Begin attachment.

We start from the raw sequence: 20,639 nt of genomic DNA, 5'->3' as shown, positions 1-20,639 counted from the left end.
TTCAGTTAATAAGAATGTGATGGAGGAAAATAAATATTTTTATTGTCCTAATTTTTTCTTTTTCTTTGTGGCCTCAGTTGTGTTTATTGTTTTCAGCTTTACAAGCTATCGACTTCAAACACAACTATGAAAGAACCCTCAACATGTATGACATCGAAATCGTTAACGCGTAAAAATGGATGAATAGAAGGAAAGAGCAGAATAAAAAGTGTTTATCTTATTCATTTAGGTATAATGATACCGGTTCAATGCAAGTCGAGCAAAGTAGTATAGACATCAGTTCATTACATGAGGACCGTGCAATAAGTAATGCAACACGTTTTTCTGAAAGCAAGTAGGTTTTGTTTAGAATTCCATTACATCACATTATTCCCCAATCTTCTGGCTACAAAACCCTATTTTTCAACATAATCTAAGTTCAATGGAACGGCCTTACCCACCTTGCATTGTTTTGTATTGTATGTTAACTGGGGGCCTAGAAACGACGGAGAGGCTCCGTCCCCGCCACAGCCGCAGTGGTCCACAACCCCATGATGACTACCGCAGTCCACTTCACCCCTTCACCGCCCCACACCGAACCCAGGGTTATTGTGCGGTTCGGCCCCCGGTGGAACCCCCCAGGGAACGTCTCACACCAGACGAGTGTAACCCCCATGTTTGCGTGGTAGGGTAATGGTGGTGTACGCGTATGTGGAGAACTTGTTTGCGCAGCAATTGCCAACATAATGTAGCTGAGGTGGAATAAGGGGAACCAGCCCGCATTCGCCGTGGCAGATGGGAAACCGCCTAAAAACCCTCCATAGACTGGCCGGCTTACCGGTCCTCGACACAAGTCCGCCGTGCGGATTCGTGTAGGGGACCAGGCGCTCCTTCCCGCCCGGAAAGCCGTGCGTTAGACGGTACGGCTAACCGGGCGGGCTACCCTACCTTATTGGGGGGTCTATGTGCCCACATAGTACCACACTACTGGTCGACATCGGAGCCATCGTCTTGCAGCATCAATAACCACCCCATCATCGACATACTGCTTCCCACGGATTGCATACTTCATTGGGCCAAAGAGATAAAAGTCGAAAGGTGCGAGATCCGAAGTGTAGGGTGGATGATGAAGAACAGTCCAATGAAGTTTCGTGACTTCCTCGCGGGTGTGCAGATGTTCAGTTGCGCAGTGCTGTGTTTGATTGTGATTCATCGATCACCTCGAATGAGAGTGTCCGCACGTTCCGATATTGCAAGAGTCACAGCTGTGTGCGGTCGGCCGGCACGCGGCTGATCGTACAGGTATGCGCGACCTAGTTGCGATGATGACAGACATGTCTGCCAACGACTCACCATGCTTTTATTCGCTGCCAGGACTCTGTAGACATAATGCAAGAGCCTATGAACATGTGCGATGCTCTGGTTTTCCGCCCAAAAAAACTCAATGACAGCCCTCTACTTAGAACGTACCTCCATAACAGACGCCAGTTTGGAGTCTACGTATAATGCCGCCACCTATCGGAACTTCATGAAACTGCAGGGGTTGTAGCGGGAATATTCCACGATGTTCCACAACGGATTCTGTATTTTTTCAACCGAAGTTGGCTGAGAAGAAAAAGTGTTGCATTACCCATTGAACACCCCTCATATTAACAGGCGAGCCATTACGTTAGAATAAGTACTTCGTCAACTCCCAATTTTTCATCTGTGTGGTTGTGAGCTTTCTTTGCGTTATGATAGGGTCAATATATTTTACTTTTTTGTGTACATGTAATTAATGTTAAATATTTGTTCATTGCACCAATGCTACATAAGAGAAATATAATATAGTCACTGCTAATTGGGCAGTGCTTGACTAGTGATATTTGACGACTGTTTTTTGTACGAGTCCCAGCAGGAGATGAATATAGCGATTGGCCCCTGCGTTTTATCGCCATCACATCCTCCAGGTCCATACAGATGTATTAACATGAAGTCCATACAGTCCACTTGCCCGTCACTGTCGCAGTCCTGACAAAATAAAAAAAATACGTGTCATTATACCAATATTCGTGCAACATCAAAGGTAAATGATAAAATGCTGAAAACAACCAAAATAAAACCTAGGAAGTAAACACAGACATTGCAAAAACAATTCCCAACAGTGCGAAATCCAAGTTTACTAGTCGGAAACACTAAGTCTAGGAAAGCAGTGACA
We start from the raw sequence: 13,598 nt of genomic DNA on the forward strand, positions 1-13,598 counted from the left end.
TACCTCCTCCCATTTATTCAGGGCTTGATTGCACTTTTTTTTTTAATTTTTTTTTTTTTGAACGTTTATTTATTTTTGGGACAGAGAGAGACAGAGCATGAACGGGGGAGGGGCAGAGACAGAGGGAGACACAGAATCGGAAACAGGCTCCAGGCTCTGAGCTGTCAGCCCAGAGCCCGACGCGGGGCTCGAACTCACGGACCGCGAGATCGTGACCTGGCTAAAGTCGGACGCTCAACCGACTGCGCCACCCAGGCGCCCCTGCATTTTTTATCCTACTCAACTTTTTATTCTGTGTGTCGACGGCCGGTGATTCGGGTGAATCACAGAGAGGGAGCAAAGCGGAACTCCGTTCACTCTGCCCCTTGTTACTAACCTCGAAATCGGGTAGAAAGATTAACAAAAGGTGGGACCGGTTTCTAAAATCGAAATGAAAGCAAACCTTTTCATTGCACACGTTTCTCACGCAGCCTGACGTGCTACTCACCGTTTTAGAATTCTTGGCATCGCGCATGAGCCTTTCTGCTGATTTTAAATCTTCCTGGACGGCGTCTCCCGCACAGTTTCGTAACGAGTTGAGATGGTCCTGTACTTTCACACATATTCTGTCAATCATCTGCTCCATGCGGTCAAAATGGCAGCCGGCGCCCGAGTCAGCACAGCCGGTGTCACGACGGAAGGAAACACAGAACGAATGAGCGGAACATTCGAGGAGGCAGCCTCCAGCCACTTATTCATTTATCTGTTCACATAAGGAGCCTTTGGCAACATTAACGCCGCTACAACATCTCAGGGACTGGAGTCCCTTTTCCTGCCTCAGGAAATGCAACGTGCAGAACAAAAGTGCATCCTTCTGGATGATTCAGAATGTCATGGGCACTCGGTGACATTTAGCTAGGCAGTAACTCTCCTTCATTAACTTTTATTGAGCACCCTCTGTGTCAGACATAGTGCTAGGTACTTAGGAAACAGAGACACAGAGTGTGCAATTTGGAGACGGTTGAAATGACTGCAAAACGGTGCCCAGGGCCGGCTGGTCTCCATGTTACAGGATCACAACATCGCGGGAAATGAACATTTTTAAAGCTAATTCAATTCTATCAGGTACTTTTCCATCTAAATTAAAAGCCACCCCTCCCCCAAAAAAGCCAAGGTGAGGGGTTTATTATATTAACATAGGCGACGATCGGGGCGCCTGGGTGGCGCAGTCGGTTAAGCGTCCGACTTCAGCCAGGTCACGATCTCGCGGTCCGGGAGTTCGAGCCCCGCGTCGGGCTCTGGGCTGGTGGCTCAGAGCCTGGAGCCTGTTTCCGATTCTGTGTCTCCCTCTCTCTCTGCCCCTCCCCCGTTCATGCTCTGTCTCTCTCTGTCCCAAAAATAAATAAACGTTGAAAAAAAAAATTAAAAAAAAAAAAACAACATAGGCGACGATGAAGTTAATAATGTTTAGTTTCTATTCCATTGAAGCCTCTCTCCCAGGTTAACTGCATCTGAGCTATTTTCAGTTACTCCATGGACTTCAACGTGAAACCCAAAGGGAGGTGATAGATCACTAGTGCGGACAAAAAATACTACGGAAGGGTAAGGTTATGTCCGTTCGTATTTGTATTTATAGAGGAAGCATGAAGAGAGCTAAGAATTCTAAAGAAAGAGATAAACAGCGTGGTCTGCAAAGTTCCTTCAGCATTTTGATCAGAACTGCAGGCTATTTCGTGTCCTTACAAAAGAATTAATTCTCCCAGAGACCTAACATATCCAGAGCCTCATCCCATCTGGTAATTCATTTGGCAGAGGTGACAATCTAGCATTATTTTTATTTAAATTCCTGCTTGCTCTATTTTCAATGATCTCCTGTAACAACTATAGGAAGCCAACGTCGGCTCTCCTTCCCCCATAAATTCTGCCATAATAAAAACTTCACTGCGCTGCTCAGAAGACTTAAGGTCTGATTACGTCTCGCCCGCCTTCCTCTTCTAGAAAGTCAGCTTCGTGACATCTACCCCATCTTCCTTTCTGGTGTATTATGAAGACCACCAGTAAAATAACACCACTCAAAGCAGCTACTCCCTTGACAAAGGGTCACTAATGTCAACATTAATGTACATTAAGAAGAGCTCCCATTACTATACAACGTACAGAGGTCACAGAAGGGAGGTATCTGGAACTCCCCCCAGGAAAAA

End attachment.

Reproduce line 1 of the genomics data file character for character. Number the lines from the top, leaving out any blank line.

We start from the raw sequence: 20,639 nt of genomic DNA, 5'->3' as shown, positions 1-20,639 counted from the left end.